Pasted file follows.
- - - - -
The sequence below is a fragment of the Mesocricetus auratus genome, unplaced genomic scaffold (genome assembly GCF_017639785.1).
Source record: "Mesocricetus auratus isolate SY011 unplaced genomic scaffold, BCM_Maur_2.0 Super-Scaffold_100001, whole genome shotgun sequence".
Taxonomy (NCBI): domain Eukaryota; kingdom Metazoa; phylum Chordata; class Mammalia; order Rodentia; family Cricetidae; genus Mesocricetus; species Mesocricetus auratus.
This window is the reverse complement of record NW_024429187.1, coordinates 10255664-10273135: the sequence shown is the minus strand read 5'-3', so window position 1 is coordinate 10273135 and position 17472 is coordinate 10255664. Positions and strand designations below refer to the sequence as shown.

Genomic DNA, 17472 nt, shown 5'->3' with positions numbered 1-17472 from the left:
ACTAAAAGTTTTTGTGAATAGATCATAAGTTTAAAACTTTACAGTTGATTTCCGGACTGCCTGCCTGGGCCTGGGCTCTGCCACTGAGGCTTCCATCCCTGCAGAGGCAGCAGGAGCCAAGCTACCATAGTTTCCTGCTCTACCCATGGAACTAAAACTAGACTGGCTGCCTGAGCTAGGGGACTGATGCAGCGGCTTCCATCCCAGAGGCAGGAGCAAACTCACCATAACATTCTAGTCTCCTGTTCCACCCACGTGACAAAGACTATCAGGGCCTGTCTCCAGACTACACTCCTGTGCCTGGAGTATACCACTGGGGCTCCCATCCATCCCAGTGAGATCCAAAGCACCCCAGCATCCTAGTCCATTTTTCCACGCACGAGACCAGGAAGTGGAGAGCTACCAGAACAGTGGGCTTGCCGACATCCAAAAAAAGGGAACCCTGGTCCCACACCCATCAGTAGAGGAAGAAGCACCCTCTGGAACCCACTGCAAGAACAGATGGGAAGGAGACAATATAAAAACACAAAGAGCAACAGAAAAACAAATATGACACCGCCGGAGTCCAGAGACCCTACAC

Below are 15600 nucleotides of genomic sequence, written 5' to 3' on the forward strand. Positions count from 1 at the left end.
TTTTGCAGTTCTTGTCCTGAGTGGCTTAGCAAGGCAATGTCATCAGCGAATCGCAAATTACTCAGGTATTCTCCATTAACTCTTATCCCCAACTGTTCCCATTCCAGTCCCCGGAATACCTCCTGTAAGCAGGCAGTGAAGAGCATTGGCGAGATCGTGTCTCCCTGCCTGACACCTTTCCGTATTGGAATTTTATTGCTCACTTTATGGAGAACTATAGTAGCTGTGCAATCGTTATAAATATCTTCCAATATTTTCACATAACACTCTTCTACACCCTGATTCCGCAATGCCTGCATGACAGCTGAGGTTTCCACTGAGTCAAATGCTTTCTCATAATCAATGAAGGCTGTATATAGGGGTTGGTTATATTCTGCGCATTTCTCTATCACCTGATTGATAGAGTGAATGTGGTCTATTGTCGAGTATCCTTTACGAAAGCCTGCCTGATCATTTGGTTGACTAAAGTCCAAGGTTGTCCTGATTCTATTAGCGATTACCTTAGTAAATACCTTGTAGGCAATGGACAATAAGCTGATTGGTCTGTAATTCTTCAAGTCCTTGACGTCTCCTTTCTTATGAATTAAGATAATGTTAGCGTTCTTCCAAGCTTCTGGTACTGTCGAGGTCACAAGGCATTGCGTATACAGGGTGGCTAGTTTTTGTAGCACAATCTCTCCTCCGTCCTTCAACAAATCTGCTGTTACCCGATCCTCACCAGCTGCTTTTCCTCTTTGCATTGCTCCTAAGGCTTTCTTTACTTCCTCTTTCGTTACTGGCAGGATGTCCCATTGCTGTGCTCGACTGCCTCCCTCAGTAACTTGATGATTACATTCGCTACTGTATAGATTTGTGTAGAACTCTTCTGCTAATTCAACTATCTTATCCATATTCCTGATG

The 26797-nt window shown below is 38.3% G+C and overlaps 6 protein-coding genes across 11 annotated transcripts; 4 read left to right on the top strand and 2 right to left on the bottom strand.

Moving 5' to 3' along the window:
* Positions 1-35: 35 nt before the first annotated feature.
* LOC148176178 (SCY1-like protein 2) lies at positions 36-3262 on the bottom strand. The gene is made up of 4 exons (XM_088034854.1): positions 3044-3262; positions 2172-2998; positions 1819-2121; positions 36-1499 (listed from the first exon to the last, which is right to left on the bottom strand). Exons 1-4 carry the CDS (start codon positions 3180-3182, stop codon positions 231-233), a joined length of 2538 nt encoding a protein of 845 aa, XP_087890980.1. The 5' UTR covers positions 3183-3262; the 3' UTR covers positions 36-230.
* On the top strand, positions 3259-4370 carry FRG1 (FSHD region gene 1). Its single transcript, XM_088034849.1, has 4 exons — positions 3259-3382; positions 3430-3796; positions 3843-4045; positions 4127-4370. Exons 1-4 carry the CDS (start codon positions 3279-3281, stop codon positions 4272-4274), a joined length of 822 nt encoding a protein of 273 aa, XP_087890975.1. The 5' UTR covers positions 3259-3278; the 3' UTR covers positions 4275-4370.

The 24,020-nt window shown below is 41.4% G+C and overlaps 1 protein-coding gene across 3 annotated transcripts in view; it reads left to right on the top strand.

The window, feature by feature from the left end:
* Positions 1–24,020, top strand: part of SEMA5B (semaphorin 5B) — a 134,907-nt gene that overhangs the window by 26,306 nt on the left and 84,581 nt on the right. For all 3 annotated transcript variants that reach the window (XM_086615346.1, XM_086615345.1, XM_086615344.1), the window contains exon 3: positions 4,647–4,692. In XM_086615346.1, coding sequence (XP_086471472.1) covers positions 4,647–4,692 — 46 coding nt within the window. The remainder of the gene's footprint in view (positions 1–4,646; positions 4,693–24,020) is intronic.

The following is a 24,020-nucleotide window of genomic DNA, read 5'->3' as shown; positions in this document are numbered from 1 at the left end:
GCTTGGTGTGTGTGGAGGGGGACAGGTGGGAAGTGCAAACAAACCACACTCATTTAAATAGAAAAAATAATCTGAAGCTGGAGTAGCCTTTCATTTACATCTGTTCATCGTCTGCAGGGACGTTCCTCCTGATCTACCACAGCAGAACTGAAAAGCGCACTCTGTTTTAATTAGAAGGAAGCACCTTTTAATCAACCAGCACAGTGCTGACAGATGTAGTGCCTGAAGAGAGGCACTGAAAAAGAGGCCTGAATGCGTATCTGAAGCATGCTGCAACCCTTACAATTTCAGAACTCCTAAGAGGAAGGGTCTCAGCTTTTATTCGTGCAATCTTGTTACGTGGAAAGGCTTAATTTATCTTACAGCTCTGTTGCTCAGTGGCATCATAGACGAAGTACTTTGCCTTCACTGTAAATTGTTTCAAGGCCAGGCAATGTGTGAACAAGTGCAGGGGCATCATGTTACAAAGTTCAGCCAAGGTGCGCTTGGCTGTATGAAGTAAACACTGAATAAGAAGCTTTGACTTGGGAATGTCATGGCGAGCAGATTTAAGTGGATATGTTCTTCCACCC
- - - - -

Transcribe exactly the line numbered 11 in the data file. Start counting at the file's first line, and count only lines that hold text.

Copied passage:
* Positions 1-35: 35 nt before the first annotated feature.